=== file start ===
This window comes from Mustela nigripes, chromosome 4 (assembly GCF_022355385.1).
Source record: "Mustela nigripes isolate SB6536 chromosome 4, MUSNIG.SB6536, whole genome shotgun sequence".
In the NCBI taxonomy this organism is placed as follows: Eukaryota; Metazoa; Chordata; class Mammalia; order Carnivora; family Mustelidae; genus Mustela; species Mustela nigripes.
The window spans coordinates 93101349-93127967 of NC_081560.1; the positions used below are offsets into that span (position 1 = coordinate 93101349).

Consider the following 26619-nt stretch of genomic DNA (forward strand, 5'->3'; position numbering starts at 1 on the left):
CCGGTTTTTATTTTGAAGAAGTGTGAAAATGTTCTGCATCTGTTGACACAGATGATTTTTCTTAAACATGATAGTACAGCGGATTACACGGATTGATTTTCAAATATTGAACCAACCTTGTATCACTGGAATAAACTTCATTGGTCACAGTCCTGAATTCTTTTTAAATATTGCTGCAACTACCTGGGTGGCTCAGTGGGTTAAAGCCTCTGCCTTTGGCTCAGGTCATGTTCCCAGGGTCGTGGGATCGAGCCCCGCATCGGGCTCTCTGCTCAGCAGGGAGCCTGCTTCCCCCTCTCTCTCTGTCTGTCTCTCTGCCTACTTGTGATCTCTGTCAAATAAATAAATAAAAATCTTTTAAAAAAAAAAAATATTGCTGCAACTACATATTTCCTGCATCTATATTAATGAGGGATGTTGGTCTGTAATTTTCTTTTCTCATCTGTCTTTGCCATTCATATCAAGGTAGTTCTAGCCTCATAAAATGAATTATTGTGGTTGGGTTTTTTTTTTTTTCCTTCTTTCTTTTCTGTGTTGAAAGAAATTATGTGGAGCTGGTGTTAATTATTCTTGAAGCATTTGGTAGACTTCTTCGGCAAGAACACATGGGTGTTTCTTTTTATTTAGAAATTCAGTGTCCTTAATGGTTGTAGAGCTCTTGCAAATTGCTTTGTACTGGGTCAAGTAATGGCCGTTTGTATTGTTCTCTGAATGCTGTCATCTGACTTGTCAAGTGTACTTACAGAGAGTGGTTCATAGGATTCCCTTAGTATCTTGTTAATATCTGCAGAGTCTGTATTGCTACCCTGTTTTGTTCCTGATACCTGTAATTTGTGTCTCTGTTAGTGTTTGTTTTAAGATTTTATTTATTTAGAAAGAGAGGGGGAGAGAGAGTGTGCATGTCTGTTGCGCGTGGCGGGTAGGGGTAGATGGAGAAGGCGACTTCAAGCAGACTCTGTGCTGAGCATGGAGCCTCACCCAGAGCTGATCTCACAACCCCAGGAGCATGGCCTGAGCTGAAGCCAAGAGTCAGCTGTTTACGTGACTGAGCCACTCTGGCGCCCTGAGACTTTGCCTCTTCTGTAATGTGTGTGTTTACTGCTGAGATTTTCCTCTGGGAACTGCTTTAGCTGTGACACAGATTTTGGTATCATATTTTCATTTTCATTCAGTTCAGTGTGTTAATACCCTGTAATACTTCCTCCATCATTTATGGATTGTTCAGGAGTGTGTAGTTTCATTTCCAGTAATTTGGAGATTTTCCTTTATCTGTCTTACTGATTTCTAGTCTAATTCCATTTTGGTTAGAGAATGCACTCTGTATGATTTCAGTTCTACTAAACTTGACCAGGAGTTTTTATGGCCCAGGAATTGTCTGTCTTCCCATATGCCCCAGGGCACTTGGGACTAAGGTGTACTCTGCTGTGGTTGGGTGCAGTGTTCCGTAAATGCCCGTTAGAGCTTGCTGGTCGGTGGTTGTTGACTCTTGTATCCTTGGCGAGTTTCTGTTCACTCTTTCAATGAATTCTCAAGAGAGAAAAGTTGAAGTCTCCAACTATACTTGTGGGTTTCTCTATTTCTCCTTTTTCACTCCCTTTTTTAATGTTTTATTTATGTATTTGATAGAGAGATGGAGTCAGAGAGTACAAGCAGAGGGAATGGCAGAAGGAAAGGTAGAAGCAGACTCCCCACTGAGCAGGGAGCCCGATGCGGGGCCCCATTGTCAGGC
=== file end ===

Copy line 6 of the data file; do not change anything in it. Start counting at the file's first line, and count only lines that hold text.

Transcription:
CCGGTTTTTATTTTGAAGAAGTGTGAAAATGTTCTGCATCTGTTGACACAGATGATTTTTCTTAAACATGATAGTACAGCGGATTACACGGATTGATTTTCAAATATTGAACCAACCTTGTATCACTGGAATAAACTTCATTGGTCACAGTCCTGAATTCTTTTTAAATATTGCTGCAACTACCTGGGTGGCTCAGTGGGTTAAAGCCTCTGCCTTTGGCTCAGGTCATGTTCCCAGGGTCGTGGGATCGAGCCCCGCATCGGGCTCTCTGCTCAGCAGGGAGCCTGCTTCCCCCTCTCTCTCTGTCTGTCTCTCTGCCTACTTGTGATCTCTGTCAAATAAATAAATAAAAATCTTTTAAAAAAAAAAAATATTGCTGCAACTACATATTTCCTGCATCTATATTAATGAGGGATGTTGGTCTGTAATTTTCTTTTCTCATCTGTCTTTGCCATTCATATCAAGGTAGTTCTAGCCTCATAAAATGAATTATTGTGGTTGGGTTTTTTTTTTTTTCCTTCTTTCTTTTCTGTGTTGAAAGAAATTATGTGGAGCTGGTGTTAATTATTCTTGAAGCATTTGGTAGACTTCTTCGGCAAGAACACATGGGTGTTTCTTTTTATTTAGAAATTCAGTGTCCTTAATGGTTGTAGAGCTCTTGCAAATTGCTTTGTACTGGGTCAAGTAATGGCCGTTTGTATTGTTCTCTGAATGCTGTCATCTGACTTGTCAAGTGTACTTACAGAGAGTGGTTCATAGGATTCCCTTAGTATCTTGTTAATATCTGCAGAGTCTGTATTGCTACCCTGTTTTGTTCCTGATACCTGTAATTTGTGTCTCTGTTAGTGTTTGTTTTAAGATTTTATTTATTTAGAAAGAGAGGGGGAGAGAGAGTGTGCATGTCTGTTGCGCGTGGCGGGTAGGGGTAGATGGAGAAGGCGACTTCAAGCAGACTCTGTGCTGAGCATGGAGCCTCACCCAGAGCTGATCTCACAACCCCAGGAGCATGGCCTGAGCTGAAGCCAAGAGTCAGCTGTTTACGTGACTGAGCCACTCTGGCGCCCTGAGACTTTGCCTCTTCTGTAATGTGTGTGTTTACTGCTGAGATTTTCCTCTGGGAACTGCTTTAGCTGTGACACAGATTTTGGTATCATATTTTCATTTTCATTCAGTTCAGTGTGTTAATACCCTGTAATACTTCCTCCATCATTTATGGATTGTTCAGGAGTGTGTAGTTTCATTTCCAGTAATTTGGAGATTTTCCTTTATCTGTCTTACTGATTTCTAGTCTAATTCCATTTTGGTTAGAGAATGCACTCTGTATGATTTCAGTTCTACTAAACTTGACCAGGAGTTTTTATGGCCCAGGAATTGTCTGTCTTCCCATATGCCCCAGGGCACTTGGGACTAAGGTGTACTCTGCTGTGGTTGGGTGCAGTGTTCCGTAAATGCCCGTTAGAGCTTGCTGGTCGGTGGTTGTTGACTCTTGTATCCTTGGCGAGTTTCTGTTCACTCTTTCAATGAATTCTCAAGAGAGAAAAGTTGAAGTCTCCAACTATACTTGTGGGTTTCTCTATTTCTCCTTTTTCACTCCCTTTTTTAATGTTTTATTTATGTATTTGATAGAGAGATGGAGTCAGAGAGTACAAGCAGAGGGAATGGCAGAAGGAAAGGTAGAAGCAGACTCCCCACTGAGCAGGGAGCCCGATGCGGGGCCCCATTGTCAGGC